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Changes between Version 5 and Version 6 of Documentation/Howto/Implement a Basic Algorithm


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Timestamp:
03/21/12 14:12:16 (11 years ago)
Author:
ascheibe
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  • Documentation/Howto/Implement a Basic Algorithm

    v5 v6  
    1414The last operator is the !ResultsCollector which collects the value of our !ResultValue. This value can then be viewed in !HeuristicLab Optimizer in the results tab.
    1515
    16 It is often a good idea to model algorithms first graphically in !HeuristicLab because it is easier and allows for more flexibility to play around with different ideas. You can find the HL file for this graphically modeled algorithm in the attachment section of this page. Have a look at the Operator Graph view and you will find the operator graph from the screenshot above. You can now simply click the Play button and it will give you a random number in the results tab.
     16It is often a good idea to model algorithms first graphically in !HeuristicLab because it is easier and allows for more flexibility when playing around with different ideas. You can find the HL file for this graphically modeled algorithm in the attachment section of this page. Have a look at the Operator Graph view and you will find the operator graph from the screenshot above. You can now simply click the Play button and it will give you a random number in the Results tab.
    1717
    1818=== Implementation ===
    19 Because we want create the same algorithm now in code, we create a new class in your !HeuristicLab plugin and call it {{{RandomAlgorithm}}}.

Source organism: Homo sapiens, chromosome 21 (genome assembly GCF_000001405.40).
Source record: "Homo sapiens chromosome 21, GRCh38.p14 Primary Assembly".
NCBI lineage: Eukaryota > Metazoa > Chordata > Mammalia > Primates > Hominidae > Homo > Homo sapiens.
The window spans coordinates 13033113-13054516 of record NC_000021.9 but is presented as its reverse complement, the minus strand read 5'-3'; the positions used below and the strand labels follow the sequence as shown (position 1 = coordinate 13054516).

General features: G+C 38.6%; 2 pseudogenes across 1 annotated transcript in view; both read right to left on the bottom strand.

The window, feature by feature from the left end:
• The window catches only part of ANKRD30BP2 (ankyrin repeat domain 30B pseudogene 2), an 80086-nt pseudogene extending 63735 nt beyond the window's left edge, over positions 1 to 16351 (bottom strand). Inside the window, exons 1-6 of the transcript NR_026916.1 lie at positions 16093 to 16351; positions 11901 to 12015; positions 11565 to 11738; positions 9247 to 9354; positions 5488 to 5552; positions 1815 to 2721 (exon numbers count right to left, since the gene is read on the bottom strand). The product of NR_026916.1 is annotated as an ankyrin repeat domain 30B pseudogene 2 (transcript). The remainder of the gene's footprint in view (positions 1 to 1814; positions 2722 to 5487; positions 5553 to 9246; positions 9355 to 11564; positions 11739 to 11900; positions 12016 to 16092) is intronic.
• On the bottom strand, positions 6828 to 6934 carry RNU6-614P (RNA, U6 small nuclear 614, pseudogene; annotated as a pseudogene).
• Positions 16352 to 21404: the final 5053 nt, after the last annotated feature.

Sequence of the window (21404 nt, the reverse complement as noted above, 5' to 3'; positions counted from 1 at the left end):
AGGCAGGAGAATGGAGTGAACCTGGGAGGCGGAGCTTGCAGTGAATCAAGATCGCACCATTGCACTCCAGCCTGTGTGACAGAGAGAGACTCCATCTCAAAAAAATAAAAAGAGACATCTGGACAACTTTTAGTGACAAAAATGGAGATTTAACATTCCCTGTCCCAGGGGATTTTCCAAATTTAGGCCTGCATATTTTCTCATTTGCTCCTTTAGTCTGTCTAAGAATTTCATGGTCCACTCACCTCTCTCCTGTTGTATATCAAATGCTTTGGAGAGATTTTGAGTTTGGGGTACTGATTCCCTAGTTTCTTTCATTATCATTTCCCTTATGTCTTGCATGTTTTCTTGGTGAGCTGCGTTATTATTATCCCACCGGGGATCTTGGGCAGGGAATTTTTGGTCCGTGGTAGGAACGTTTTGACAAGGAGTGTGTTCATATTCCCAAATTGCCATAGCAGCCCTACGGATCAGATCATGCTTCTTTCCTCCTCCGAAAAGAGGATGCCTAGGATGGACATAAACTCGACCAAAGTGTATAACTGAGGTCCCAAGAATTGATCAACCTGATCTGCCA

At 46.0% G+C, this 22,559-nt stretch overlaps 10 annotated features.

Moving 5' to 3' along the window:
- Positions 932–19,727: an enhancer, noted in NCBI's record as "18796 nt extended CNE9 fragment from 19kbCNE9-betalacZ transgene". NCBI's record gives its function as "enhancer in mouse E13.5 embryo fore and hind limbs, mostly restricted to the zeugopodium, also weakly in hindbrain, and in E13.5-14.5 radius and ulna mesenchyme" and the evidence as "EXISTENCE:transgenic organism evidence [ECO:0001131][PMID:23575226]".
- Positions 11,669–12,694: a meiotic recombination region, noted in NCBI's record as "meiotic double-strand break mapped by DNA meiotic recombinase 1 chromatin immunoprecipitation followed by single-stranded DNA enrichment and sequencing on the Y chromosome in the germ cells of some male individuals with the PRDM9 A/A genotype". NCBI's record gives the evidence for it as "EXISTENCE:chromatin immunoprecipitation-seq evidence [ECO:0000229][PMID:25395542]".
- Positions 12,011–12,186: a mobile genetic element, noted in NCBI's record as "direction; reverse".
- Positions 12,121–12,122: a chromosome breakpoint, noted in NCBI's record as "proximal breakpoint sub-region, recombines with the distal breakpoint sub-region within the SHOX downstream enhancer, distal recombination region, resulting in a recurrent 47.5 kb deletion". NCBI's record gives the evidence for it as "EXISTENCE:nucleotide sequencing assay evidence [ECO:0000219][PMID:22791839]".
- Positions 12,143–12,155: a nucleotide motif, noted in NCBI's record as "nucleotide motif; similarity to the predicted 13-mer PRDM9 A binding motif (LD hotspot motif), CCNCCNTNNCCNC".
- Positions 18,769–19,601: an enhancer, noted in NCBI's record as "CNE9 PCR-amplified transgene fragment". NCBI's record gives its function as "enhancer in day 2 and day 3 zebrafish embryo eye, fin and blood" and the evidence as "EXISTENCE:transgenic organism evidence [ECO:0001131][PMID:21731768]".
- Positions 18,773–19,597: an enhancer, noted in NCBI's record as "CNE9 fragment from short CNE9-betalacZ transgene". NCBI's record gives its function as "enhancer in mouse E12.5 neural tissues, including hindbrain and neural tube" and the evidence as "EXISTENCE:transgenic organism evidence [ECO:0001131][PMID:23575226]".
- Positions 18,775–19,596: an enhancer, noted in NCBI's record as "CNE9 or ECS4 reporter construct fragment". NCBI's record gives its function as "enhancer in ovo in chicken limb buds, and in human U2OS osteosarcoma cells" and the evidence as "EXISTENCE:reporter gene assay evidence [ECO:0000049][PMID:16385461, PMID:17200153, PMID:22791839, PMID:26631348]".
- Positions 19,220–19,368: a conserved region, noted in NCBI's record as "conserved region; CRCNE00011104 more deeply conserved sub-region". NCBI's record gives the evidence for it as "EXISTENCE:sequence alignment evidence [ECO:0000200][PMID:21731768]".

19Because we want to roughly create the same algorithm now in code, we create a new class in your !HeuristicLab plugin and call it {{{RandomAlgorithm}}}.
    2020Before we can actually implement our algorithm, we have to first add references to some plugins that we need. Add the following references (just as you added the reference to Plugin Infrastructure):
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    5050}}}
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    52 Now we can start implementing the algorithm. The first thing that we do is inherit {{{RandomAlgorithm}}} from {{{EngineAlgorithm}}}. There are various base classes for different types of algorithm, e.g. a special type for heuristic algorithms. As we are not writing a new meta-heuristic, {{{EngineAlgorithm}}} should be sufficient. We also add two attributes to our class: The Item attribute contains some meta information about our algorithm, the Creatable attribute is the category of the class we are writing. This attribute is later responsible that we see our algorithm in the File->New dialog in HL. Here is the code so far: